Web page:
Champlain and St. Lawrence valleys.

Low pressure develops east of NJ Wednesday morning, with mid-
level vort axis lifting nwd across NY and New England.
Meanwhile, at low levels, surface heating should generate some
sfc-based CAPE (100-300 J/kg), especially across the higher
terrain. Combination of subtle mid-level forcing and surface
based instability should result in isold showers and perhaps a
thunderstorm across the higher terrain of the Adirondacks and
Green Mtns Wednesday aftn. Mentioned a slight chance across
valley locations (20 PoPs) with PoPs closer to 30% across the
higher terrain. Overall low-mid level flow fields are weak, so
any convective activity that does develop should be relatively
slow moving. A few mountain locations may see 0.10-0.20"
precipitation with this activity. Highs Wednesday generally in
the low-mid 70s. Any diurnal SHRA/TSRA activity should dissipate
toward evening.

Large closed mid-upr level low across the OH/TN valleys will
slowly shift ewd Wednesday night, bringing increasing clouds,
and a slight chance of rain toward daybreak across nrn NY. The
increased clouds will mitigate radiative cooling with lows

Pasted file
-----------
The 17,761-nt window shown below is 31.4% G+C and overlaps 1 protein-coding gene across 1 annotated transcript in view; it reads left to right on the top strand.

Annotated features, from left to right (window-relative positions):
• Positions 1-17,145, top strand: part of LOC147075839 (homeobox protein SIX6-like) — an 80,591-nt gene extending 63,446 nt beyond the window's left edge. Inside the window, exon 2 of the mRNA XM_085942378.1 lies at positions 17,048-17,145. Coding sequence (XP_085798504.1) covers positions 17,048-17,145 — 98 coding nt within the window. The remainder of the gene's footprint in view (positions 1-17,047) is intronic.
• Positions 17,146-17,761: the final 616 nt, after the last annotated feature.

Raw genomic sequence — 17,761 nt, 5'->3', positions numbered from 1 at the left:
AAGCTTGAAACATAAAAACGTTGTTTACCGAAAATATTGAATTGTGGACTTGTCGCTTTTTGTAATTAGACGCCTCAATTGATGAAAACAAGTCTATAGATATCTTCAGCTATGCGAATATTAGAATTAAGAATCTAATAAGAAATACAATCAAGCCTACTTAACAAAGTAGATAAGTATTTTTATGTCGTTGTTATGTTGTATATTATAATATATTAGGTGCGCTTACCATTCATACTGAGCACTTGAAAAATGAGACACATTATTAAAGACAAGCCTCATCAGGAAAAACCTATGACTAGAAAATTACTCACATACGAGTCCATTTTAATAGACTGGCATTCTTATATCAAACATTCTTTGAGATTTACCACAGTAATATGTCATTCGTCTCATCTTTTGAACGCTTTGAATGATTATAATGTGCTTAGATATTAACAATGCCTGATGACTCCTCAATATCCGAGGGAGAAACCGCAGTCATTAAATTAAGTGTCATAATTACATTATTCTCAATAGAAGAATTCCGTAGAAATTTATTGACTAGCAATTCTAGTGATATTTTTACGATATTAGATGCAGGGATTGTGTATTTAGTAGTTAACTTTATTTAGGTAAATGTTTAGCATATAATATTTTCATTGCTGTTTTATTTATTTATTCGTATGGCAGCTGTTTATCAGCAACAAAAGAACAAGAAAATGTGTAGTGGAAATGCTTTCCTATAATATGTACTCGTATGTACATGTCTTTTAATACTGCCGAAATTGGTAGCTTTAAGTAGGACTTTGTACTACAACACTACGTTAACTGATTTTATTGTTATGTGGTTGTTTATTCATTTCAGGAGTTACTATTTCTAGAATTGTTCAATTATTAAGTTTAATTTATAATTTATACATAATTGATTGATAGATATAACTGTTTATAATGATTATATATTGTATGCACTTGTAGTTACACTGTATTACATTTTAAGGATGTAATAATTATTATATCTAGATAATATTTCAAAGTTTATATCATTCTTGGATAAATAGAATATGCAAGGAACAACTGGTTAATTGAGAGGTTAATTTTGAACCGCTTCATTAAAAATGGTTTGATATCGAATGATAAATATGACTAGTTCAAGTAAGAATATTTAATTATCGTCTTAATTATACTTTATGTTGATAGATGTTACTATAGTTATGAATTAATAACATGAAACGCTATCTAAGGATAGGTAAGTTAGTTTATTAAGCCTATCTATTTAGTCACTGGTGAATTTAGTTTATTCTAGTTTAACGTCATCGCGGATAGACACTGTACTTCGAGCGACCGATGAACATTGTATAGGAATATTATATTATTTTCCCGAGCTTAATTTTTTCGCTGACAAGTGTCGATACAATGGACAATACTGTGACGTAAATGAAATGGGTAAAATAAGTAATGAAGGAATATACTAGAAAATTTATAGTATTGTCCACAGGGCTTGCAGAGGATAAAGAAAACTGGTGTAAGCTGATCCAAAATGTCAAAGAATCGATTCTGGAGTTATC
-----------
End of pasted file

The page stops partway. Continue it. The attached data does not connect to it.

50-55F in most sections.


As of 326 PM EDT Tuesday...Brief period of quiet weather ends
on Thursday as the pattern becomes active again to end the work
week. The morning will begin dry with high pressure holding
strong, but as low pressure over the Ohio Valley begins to shift
northeast into the eastern Great Lakes, deep layer moisture
along an approaching warm front will spread showers from
southwest to northeast across the North Country. Rainfall should
be relatively light with daytime amounts only in the 0.10-0.25"
range and temps topping out in the 60s to perhaps low 70s. Late
Thursday afternoon into early Friday night the forecast becomes
a bit more uncertain in regards to precip potential as models
are trending towards a weak mid-level dry slot building over
southern/central portions of the area as the low transfers
energy to the southern New England coastal waters and the deeper
warm frontal moisture shifts northward. During this time a
strong low/mid level east/southeasterly jet of 35-45kts develops
and while the window for mixing these winds to the surface is
narrow, the potential exists for wind gusts of 30-45 mph along
the downslope communities of the western slopes of the Green
Mountains in Chittenden, Addison and Rutland counties. That
window closes quickly towards midnight though and through the